from Asia Unbound

Suu Kyi’s U.S. Visit: Overshadowing the Real Powers in Myanmar

U.S. president Obama speaks with Myanmar opposition leader Suu Kyi during their meeting in the White House.

September 24, 2012

U.S. president Obama speaks with Myanmar opposition leader Suu Kyi during their meeting in the White House.
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Democracy leader Aung San Suu Kyi’s two-week visit to the United States has thus far proven highly successful, at least on the terms understood in advance. As she did in Europe, Suu Kyi has wowed audiences in the United States, on a level that can be compared to no one other than the Dalai Lama and Nelson Mandela for the awe that people feel in meeting her. She has received award after award, and graciously sat for more policy meetings, roundtables, events, and conferences than any Washington official would ever want to endure while jetlagged.

Without a doubt, Suu Kyi’s relationship with the United States, as well as with other democratic powers, is important for Myanmar’s future, and critical to increased aid flows to the country. Yet much of the discussion at policy seminars and other events with Suu Kyi has seemed to focus on the idea that the U.S. and Europe are the critical players in Myanmar’s future. In part, this is due to the admiration for Suu Kyi in the West, and the low profile of President Thein Sein in the West —his United Nations General Assembly appearance has received far less coverage than Suu Kyi’s bravura tour, and yet Thein Sein, despite his military past, has been the key to implementing the radical reforms over the past two years. Thein Sein also is primarily responsible for the recent cabinet reshuffle that further consolidated the control of reformers in the government, marginalizing or simply canning several important hard-liners.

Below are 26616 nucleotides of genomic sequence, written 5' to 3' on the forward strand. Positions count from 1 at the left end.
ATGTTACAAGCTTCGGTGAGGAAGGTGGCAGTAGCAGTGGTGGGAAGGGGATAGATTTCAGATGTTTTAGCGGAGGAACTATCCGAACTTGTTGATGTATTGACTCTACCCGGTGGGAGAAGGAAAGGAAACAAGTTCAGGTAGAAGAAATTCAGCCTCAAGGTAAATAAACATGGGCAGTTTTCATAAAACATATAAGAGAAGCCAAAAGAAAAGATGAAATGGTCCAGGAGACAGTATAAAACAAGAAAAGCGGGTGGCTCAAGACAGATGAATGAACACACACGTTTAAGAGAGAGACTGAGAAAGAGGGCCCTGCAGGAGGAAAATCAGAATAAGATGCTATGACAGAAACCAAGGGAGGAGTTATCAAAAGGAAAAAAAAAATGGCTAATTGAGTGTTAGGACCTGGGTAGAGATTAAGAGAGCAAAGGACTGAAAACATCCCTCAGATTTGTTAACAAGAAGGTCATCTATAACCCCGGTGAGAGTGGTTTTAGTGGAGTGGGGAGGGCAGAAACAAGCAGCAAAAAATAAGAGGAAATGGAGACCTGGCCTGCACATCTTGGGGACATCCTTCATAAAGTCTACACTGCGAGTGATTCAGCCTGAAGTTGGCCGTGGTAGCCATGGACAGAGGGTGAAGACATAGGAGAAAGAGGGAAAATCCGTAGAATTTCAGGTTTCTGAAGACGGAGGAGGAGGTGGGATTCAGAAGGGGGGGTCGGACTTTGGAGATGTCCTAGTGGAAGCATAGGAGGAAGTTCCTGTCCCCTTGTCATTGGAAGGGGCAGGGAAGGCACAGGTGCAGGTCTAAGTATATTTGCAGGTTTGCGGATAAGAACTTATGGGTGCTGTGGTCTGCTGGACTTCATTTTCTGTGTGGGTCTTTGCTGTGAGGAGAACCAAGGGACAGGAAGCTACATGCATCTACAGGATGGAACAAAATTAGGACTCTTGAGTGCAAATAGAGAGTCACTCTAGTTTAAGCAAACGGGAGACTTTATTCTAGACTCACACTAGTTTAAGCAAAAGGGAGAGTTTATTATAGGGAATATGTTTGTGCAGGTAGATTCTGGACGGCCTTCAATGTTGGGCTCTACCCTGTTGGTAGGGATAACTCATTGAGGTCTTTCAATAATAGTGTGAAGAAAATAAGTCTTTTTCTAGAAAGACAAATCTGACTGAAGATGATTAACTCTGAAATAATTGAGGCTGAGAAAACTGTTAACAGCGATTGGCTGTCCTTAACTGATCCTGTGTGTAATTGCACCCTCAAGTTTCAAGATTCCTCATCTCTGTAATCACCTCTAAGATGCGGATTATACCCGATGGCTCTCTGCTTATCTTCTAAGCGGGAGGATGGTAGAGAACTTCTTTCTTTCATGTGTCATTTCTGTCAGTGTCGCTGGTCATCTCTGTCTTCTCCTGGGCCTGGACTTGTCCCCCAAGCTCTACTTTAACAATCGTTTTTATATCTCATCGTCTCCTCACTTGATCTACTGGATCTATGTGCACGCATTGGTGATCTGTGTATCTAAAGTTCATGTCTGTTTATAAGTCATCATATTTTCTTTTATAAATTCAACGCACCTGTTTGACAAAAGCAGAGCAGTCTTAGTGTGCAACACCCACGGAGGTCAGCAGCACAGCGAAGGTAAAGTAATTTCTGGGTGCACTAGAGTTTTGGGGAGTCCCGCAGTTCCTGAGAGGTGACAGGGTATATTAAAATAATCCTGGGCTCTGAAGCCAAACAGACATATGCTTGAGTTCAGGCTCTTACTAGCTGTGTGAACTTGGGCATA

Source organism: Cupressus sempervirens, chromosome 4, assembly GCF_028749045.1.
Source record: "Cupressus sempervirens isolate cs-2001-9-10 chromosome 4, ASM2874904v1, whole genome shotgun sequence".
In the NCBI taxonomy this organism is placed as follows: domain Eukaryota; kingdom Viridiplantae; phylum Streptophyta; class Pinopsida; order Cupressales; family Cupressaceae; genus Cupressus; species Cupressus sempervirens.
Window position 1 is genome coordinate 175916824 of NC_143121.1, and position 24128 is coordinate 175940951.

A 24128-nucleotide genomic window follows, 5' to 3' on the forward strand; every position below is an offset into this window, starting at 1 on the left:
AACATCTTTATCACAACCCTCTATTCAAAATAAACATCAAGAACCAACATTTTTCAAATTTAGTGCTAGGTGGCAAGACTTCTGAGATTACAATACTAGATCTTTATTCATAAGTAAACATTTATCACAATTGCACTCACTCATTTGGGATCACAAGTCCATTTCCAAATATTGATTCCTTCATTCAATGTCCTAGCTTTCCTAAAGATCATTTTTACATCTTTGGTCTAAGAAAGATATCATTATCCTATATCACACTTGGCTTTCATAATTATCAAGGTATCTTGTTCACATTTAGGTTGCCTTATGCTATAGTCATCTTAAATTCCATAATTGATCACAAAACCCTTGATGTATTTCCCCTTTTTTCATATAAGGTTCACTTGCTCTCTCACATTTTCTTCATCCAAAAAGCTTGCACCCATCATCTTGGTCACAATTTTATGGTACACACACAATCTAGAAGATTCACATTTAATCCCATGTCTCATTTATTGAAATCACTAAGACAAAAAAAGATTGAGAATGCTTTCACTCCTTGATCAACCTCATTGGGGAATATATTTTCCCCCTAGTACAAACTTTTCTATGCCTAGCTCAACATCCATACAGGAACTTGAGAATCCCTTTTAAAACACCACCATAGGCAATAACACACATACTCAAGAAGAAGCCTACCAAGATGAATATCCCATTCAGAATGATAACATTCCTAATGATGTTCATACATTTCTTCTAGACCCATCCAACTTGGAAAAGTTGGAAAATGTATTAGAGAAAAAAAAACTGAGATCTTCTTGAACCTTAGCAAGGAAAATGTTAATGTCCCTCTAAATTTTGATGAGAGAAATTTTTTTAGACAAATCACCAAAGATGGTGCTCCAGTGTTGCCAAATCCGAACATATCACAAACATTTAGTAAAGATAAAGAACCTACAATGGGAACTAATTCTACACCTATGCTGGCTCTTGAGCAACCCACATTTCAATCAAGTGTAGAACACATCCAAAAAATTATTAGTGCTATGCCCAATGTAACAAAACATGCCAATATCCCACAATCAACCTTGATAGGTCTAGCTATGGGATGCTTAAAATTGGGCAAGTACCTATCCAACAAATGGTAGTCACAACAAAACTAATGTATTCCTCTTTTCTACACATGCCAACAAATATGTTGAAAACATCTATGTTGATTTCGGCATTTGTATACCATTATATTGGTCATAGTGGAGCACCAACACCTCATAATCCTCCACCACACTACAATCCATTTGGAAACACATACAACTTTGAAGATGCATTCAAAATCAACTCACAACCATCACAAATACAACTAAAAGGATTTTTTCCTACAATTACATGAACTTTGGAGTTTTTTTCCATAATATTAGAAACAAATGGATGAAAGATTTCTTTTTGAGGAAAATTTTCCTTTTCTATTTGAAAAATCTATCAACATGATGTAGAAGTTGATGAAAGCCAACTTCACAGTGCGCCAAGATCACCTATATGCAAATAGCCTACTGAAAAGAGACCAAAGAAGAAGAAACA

What’s more, the discussions in the United States with Suu Kyi have also tended to avoid another fact: the most important players in any future democratic Myanmar are China, India, Thailand, and Singapore. That truth is not going to change, and in fact, as Myanmar opens up, it will become even more closely integrated with its near neighbors. And yet the relationship between Suu Kyi (and the broader Myanmar democracy movement) and nearly all of these near powers is tenuous and sometimes downright poor. Even with India, the democracy movement’s relationship has gone downhill in recent years, after India reversed decades of pro-democracy support regarding Myanmar and pursued a more realist policy, accommodating the past ruling junta. If Suu Kyi and the democracy movement really are going to win national elections in 2015 (which, if they are free and fair, is almost sure), they must rapidly repair their relations with these critical neighbors, rather than focusing on the West, which is where most Burmese democracy advocates have become most comfortable over the past two decades.